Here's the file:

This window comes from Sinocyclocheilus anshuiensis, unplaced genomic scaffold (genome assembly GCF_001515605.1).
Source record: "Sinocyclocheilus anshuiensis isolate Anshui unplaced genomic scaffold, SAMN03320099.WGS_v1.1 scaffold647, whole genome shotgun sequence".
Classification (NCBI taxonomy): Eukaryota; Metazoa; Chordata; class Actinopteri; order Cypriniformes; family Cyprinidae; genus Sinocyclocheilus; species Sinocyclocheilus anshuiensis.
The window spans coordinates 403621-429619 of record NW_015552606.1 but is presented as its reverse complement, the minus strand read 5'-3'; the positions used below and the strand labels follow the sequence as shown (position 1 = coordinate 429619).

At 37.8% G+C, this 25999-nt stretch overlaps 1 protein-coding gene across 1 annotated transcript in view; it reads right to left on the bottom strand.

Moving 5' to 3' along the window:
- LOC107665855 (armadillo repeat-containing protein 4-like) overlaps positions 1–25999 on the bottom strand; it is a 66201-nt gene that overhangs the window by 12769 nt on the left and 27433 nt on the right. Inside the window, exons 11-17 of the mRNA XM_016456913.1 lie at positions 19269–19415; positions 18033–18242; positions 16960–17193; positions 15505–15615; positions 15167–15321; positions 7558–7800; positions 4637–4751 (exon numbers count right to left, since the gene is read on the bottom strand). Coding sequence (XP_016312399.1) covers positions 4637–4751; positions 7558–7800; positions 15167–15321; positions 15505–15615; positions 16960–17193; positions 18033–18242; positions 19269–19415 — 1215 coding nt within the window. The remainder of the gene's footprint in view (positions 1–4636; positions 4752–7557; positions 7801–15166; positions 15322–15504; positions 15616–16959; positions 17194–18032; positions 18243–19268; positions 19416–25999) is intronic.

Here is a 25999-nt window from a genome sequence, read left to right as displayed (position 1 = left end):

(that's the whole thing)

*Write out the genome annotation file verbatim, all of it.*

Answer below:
This window comes from Sinocyclocheilus anshuiensis, unplaced genomic scaffold (genome assembly GCF_001515605.1).
Source record: "Sinocyclocheilus anshuiensis isolate Anshui unplaced genomic scaffold, SAMN03320099.WGS_v1.1 scaffold647, whole genome shotgun sequence".
Classification (NCBI taxonomy): Eukaryota; Metazoa; Chordata; class Actinopteri; order Cypriniformes; family Cyprinidae; genus Sinocyclocheilus; species Sinocyclocheilus anshuiensis.
The window spans coordinates 403621-429619 of record NW_015552606.1 but is presented as its reverse complement, the minus strand read 5'-3'; the positions used below and the strand labels follow the sequence as shown (position 1 = coordinate 429619).

At 37.8% G+C, this 25999-nt stretch overlaps 1 protein-coding gene across 1 annotated transcript in view; it reads right to left on the bottom strand.

Moving 5' to 3' along the window:
- LOC107665855 (armadillo repeat-containing protein 4-like) overlaps positions 1–25999 on the bottom strand; it is a 66201-nt gene that overhangs the window by 12769 nt on the left and 27433 nt on the right. Inside the window, exons 11-17 of the mRNA XM_016456913.1 lie at positions 19269–19415; positions 18033–18242; positions 16960–17193; positions 15505–15615; positions 15167–15321; positions 7558–7800; positions 4637–4751 (exon numbers count right to left, since the gene is read on the bottom strand). Coding sequence (XP_016312399.1) covers positions 4637–4751; positions 7558–7800; positions 15167–15321; positions 15505–15615; positions 16960–17193; positions 18033–18242; positions 19269–19415 — 1215 coding nt within the window. The remainder of the gene's footprint in view (positions 1–4636; positions 4752–7557; positions 7801–15166; positions 15322–15504; positions 15616–16959; positions 17194–18032; positions 18243–19268; positions 19416–25999) is intronic.

Here is a 25999-nt window from a genome sequence, read left to right as displayed (position 1 = left end):